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The Moore Case and Equality Rights in Education for Students with Disabilities
On March 22, 2012, the Supreme Court of Canada heard an important appeal about the equality rights in education for students with disabilities. The appeal involved Jeffrey Moore, a student with a learning disability who has fought for years to ensure that students with disabilities have equal access to education. When Jeffrey was in elementary school, he was forced to go to private school after being denied the educational services he needed. He and his parents filed a human rights complaint against his school board and the province of British Columbia alleging discrimination on the basis of disability. In particular, his complaint alleged that failing to provide students with learning disabilities with the support they require amounts to discrimination. They asked that the school board and the provinces be ordered to provide equal educational services to students with disabilities. Though Jeffrey and his family were successful before the British Columbia Human Rights Tribunal, the decision was overturned by the British Columbia Court of Appeal. Jeffrey and his family appealed to the Supreme Court of Canada.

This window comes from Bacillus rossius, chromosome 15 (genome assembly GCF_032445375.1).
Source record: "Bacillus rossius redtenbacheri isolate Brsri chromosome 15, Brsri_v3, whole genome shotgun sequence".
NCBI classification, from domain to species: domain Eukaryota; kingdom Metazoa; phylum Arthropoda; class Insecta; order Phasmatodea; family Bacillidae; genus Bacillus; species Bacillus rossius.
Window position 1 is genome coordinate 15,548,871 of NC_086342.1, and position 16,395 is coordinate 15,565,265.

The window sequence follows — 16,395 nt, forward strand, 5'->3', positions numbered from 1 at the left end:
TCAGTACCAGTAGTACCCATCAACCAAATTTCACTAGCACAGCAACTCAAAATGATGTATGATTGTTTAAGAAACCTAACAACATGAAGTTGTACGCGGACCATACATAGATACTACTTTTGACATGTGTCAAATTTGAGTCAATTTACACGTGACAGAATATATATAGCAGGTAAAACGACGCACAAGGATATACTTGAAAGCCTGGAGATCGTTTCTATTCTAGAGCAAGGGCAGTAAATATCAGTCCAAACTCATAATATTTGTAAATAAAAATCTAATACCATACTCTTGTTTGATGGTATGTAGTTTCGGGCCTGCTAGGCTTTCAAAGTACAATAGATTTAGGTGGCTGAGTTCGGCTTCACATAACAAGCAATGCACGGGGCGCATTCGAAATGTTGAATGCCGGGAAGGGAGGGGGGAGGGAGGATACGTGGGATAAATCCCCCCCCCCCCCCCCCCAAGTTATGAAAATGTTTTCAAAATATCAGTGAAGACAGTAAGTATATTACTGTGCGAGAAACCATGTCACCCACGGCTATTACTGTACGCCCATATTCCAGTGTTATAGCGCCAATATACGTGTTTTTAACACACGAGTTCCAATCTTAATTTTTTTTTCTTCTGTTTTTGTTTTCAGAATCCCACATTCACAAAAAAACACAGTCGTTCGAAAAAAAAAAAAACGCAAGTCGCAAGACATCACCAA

The Council of Canadians with Disabilities sought to intervene in this case and was granted the permission to make written arguments to the Supreme Court. The CCD argued that education is a service that governments in Canada are required by law to make available to all students. Students with learning disabilities require supports and accommodations to benefit equally from education just as the Deaf need sign language interpretation to communicate and access a variety of services. Several human rights commissions and disability rights advocacy groups also made written and oral submissions in support of Jeffrey and his case. The CCD was represented by Yvonne Peters, Gwen Brodsky and Melina Buckley. Members of the CCD were also present during the appeal to show their support for the Moore family and the important issues raised in the complaint. ~ Anne Levesque, Co-chair CCD Human Rights Committee